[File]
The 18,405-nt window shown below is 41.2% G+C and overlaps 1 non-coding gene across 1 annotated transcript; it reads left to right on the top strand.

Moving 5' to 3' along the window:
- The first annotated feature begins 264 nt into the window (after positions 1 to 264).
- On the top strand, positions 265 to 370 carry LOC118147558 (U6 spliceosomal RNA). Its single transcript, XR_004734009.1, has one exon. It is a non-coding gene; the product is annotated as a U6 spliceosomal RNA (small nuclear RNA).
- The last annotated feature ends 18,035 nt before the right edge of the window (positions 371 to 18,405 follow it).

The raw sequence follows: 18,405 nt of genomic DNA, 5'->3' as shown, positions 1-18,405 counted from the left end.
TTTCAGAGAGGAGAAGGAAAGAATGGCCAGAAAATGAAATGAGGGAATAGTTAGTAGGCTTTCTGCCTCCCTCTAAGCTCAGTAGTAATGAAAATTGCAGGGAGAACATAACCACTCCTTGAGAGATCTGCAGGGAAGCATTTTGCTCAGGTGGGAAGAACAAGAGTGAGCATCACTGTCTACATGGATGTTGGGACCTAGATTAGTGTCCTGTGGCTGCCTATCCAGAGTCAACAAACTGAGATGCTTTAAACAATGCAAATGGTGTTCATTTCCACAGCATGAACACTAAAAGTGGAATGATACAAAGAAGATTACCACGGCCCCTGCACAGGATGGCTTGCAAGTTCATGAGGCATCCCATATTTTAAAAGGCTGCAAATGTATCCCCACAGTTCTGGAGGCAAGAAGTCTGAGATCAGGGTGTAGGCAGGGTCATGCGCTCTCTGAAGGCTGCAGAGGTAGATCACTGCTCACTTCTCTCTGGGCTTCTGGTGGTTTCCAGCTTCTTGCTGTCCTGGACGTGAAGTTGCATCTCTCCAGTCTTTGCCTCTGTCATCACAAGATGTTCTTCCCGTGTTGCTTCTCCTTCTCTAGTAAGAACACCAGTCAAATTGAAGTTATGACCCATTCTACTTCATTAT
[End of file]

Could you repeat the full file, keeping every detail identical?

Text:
The 18,405-nt window shown below is 41.2% G+C and overlaps 1 non-coding gene across 1 annotated transcript; it reads left to right on the top strand.

Moving 5' to 3' along the window:
- The first annotated feature begins 264 nt into the window (after positions 1 to 264).
- On the top strand, positions 265 to 370 carry LOC118147558 (U6 spliceosomal RNA). Its single transcript, XR_004734009.1, has one exon. It is a non-coding gene; the product is annotated as a U6 spliceosomal RNA (small nuclear RNA).
- The last annotated feature ends 18,035 nt before the right edge of the window (positions 371 to 18,405 follow it).

The raw sequence follows: 18,405 nt of genomic DNA, 5'->3' as shown, positions 1-18,405 counted from the left end.
TTTCAGAGAGGAGAAGGAAAGAATGGCCAGAAAATGAAATGAGGGAATAGTTAGTAGGCTTTCTGCCTCCCTCTAAGCTCAGTAGTAATGAAAATTGCAGGGAGAACATAACCACTCCTTGAGAGATCTGCAGGGAAGCATTTTGCTCAGGTGGGAAGAACAAGAGTGAGCATCACTGTCTACATGGATGTTGGGACCTAGATTAGTGTCCTGTGGCTGCCTATCCAGAGTCAACAAACTGAGATGCTTTAAACAATGCAAATGGTGTTCATTTCCACAGCATGAACACTAAAAGTGGAATGATACAAAGAAGATTACCACGGCCCCTGCACAGGATGGCTTGCAAGTTCATGAGGCATCCCATATTTTAAAAGGCTGCAAATGTATCCCCACAGTTCTGGAGGCAAGAAGTCTGAGATCAGGGTGTAGGCAGGGTCATGCGCTCTCTGAAGGCTGCAGAGGTAGATCACTGCTCACTTCTCTCTGGGCTTCTGGTGGTTTCCAGCTTCTTGCTGTCCTGGACGTGAAGTTGCATCTCTCCAGTCTTTGCCTCTGTCATCACAAGATGTTCTTCCCGTGTTGCTTCTCCTTCTCTAGTAAGAACACCAGTCAAATTGAAGTTATGACCCATTCTACTTCATTAT